Manafort Can't Suppress Evidence Seized at Home, Judge Rules
(Bloomberg) -- President Donald Trump’s former campaign chairman lost another attempt to throw out evidence gathered by Special Counsel Robert Mueller ahead of his money laundering and obstruction of justice trial.
Paul Manafort’s request to suppress records taken by federal agents from his condominium in Alexandria, Virginia, in a July 2017 search was denied on Wednesday by U.S. District Judge Amy Berman Jackson in Washington.
Manafort, 69, argued the affidavit used to win the search warrant lacked probable cause to allow agents to seize all of the electronic devices in his home -- including an iPod touch and digital cameras. He also complained about the seizure of bank records related to other people.
Manafort, who has denied wrongdoing, has repeatedly failed to suppress evidence seized by Mueller’s team, including items taken from a storage unit that Manafort claimed had been improperly searched.
"The offenses set forth in the affidavit justified a broad search of Manafort’s financial records, and the facts alleged also supported the grant of permission to seize records belonging to others," Jackson said.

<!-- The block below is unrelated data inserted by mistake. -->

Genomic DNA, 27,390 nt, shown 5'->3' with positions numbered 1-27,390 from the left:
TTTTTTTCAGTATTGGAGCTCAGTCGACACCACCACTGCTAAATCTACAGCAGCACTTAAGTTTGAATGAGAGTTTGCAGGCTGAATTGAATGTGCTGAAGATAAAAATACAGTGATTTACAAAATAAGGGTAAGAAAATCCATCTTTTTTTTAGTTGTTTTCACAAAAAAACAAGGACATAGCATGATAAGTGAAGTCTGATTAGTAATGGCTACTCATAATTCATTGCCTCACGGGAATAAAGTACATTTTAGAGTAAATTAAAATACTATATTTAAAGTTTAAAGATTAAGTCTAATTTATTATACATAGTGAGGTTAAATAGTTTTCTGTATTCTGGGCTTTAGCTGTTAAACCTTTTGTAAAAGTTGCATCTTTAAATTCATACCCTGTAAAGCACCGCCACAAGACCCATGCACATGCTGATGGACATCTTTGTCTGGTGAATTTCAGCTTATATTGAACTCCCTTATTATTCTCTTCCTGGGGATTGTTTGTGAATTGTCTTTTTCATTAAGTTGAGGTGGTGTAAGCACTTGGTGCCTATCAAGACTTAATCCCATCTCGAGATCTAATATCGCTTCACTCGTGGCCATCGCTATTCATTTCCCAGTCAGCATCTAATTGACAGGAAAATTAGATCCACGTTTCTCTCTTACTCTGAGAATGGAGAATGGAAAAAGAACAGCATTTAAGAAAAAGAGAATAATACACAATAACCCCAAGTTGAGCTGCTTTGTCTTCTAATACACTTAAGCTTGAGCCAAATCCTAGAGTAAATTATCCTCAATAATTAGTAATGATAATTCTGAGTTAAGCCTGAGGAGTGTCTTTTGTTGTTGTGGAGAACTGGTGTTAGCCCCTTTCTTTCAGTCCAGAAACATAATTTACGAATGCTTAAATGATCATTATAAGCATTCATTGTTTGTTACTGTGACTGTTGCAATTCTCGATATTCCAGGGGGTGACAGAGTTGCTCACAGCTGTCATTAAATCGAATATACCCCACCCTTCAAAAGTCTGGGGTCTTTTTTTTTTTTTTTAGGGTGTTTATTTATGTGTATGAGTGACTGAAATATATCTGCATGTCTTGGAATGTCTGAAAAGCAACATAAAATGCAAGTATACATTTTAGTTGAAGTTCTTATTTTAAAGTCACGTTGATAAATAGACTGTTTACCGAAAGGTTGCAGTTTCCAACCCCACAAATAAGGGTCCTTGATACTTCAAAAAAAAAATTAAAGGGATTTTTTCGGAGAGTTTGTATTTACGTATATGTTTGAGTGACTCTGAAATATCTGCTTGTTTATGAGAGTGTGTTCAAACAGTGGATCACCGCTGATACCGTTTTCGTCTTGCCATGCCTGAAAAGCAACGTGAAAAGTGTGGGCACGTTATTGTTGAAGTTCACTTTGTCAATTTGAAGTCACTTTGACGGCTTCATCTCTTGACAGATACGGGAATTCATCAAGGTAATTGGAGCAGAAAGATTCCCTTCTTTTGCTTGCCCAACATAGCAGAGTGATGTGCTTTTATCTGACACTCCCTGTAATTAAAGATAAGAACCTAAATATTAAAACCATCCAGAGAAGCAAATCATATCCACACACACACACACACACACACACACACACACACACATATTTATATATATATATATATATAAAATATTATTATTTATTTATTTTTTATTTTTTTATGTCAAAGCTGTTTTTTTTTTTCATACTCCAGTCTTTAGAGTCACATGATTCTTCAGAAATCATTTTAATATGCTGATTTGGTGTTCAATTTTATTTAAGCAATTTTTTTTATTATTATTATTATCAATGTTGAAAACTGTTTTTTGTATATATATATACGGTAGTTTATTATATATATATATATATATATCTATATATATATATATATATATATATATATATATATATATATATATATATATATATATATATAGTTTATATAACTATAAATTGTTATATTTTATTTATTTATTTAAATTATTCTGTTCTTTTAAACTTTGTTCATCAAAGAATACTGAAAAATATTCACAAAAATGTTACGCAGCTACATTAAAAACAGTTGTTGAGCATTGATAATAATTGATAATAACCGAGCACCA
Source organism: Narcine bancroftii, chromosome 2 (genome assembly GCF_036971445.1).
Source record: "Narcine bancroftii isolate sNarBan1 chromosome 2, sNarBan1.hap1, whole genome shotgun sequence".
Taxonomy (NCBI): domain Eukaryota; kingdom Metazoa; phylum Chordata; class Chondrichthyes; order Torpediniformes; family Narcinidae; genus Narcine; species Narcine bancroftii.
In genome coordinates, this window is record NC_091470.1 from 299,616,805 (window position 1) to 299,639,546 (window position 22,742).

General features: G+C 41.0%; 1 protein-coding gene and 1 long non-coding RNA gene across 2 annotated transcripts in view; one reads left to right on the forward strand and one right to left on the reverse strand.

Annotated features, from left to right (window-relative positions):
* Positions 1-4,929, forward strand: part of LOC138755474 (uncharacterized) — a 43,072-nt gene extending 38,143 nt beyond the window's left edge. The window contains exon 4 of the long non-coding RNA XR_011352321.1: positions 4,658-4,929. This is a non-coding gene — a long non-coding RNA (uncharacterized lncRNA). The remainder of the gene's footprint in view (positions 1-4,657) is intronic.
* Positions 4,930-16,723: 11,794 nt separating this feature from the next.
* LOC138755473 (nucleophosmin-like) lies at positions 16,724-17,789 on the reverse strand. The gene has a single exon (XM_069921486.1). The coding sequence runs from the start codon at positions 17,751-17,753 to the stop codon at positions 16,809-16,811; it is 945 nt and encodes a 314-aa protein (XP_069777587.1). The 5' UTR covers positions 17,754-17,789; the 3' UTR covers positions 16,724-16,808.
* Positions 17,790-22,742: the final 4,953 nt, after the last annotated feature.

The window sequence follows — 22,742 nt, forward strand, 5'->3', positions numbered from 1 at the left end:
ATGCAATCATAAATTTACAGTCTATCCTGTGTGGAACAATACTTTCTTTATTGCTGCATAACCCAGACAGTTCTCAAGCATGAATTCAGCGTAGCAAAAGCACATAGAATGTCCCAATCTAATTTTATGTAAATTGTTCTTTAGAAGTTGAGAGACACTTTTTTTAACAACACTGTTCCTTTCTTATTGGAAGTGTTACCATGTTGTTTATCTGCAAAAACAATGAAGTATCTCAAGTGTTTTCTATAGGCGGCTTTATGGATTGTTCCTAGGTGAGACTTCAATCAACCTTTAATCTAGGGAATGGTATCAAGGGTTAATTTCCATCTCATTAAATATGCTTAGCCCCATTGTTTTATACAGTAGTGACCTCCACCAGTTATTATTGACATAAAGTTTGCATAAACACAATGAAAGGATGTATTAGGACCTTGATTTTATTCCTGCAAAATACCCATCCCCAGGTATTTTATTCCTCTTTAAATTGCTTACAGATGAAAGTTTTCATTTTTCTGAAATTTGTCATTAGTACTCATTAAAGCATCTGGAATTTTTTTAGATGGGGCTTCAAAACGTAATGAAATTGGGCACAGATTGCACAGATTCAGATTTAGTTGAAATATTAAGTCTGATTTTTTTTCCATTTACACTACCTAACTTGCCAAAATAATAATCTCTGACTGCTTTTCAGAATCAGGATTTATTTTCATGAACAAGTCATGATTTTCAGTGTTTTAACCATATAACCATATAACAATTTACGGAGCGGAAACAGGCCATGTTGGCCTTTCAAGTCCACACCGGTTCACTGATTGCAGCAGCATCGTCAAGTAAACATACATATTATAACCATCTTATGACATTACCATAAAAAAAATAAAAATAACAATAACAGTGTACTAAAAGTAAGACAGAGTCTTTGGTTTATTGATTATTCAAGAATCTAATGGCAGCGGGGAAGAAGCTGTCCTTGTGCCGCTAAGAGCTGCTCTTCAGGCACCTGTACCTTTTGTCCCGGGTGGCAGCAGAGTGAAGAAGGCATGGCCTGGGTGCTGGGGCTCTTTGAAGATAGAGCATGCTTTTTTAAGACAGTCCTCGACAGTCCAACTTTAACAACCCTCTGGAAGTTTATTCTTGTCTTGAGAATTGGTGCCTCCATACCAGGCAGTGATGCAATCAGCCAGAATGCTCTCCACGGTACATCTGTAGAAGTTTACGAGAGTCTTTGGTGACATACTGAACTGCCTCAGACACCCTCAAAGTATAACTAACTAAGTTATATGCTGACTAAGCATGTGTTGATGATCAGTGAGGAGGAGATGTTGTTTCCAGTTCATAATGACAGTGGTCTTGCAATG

Manafort, whose bail was revoked after he was accused of witness tampering, is also charged in Washington with failure to disclose his lobbying for the pro-Russian government of former Ukrainian president Viktor Yanukovych. In a separate case in Alexandria, he’s set to go on trial next week on bank fraud and tax-related charges.
The judge ordered the government to return any paper documents or electronic devices that it has determined are irrelevant to the case by Aug. 17.
The cases are U.S. v. Manafort, 17-cr-201, U.S. District Court, District of Columbia (Washington), and 18-cr-83, U.S. District Court, Eastern District of Virginia (Alexandria).
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